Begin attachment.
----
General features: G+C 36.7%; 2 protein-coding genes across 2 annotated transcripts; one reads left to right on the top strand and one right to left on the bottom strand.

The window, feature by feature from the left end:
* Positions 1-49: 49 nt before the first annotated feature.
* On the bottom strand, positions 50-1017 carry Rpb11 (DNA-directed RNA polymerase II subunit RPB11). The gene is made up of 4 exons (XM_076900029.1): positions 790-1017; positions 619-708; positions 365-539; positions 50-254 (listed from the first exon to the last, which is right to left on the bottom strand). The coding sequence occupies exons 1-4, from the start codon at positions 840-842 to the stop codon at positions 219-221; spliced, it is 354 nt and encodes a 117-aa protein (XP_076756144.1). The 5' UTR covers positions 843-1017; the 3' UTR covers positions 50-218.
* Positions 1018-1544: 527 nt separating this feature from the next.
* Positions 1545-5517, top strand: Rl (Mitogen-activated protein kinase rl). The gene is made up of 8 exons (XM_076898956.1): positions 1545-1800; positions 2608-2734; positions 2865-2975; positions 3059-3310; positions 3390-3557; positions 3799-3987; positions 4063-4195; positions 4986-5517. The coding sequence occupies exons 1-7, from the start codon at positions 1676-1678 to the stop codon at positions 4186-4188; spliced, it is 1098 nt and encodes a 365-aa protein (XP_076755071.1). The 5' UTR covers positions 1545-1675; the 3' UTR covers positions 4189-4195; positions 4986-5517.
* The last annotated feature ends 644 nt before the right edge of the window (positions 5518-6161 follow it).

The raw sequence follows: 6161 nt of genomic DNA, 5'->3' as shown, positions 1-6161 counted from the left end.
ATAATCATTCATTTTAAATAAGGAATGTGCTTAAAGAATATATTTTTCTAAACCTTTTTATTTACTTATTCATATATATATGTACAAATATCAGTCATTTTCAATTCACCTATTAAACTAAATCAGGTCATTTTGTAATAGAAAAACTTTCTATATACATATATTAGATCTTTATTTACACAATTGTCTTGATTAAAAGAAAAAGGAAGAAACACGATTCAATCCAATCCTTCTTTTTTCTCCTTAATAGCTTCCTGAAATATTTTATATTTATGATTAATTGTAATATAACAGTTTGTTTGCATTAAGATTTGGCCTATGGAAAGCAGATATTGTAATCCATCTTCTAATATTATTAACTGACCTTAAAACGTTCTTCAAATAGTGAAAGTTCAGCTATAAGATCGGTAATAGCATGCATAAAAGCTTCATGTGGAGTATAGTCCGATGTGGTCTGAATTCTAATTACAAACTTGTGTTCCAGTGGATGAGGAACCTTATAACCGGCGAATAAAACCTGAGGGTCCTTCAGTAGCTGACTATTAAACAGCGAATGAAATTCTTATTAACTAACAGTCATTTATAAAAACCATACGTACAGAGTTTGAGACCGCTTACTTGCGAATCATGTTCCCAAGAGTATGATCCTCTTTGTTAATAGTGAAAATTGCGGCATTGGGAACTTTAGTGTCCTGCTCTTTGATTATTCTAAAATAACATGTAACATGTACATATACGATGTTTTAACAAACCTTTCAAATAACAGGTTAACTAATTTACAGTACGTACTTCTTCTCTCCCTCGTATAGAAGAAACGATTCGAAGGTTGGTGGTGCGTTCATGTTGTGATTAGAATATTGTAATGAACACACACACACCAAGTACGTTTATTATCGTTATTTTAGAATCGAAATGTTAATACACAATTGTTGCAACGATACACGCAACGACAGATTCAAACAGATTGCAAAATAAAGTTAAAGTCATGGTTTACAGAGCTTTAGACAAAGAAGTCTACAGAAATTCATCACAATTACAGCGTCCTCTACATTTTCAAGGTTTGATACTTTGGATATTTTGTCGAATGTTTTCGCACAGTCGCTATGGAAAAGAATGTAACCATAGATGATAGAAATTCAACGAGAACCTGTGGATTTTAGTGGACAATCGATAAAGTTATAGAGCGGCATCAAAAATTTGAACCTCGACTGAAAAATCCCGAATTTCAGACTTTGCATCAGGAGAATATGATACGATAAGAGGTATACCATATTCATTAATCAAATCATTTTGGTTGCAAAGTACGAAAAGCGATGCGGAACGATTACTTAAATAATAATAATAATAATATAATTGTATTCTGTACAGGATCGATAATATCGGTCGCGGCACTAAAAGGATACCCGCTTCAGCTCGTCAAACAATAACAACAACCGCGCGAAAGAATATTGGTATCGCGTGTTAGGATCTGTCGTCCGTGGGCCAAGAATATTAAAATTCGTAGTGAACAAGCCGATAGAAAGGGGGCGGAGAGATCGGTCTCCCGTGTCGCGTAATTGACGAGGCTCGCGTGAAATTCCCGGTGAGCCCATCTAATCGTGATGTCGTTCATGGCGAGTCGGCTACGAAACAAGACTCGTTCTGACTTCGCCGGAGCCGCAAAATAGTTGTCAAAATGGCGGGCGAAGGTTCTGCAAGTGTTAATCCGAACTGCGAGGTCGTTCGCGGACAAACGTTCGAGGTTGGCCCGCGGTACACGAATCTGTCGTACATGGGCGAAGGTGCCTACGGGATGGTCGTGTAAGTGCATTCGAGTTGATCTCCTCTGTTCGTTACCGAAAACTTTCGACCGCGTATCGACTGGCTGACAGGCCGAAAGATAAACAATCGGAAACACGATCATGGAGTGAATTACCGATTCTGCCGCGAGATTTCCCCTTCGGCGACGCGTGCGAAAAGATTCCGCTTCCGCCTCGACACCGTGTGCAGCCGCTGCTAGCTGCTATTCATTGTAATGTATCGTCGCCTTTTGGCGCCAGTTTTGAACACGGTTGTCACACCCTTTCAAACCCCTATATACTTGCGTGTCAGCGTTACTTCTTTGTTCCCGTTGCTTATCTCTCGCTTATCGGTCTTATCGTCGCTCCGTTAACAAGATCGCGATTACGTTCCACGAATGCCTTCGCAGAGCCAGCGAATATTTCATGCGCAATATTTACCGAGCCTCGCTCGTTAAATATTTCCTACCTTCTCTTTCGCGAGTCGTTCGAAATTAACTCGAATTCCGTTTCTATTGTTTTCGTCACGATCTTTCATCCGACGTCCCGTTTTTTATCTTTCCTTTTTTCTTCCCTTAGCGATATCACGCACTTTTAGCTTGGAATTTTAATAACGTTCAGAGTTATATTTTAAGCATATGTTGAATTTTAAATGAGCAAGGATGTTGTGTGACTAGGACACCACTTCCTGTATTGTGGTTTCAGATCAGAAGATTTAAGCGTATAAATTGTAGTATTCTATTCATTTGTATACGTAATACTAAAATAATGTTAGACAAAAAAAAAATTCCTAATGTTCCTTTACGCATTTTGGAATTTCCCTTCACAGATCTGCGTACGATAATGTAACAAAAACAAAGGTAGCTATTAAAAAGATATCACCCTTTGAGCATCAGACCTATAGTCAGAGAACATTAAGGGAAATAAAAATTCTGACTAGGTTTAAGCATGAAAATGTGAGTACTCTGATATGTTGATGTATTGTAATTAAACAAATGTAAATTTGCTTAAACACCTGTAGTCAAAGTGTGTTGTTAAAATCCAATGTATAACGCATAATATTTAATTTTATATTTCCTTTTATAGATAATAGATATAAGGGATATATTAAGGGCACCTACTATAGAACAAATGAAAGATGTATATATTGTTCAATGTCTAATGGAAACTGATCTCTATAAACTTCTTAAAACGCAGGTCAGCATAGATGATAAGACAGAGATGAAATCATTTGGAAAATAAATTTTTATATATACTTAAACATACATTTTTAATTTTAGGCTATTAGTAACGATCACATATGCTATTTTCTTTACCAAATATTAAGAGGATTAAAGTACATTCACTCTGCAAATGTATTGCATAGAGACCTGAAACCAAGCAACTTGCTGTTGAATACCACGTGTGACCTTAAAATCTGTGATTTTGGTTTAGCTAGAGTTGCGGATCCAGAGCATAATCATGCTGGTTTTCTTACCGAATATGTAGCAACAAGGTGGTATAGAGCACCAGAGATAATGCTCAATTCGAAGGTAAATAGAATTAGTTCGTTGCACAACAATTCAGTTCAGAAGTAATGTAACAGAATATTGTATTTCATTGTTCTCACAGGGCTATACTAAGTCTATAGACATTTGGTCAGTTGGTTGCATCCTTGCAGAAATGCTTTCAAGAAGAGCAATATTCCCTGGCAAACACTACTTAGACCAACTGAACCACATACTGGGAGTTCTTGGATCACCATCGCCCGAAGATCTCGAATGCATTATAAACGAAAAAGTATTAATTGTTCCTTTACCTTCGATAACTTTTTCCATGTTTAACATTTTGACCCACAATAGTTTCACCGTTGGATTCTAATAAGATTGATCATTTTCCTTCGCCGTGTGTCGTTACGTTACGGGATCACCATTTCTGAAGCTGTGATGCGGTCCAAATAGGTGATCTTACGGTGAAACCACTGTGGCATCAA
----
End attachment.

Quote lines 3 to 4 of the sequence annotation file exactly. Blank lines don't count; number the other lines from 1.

* Positions 1-49: 49 nt before the first annotated feature.
* On the bottom strand, positions 50-1017 carry Rpb11 (DNA-directed RNA polymerase II subunit RPB11). The gene is made up of 4 exons (XM_076900029.1): positions 790-1017; positions 619-708; positions 365-539; positions 50-254 (listed from the first exon to the last, which is right to left on the bottom strand). The coding sequence occupies exons 1-4, from the start codon at positions 840-842 to the stop codon at positions 219-221; spliced, it is 354 nt and encodes a 117-aa protein (XP_076756144.1). The 5' UTR covers positions 843-1017; the 3' UTR covers positions 50-218.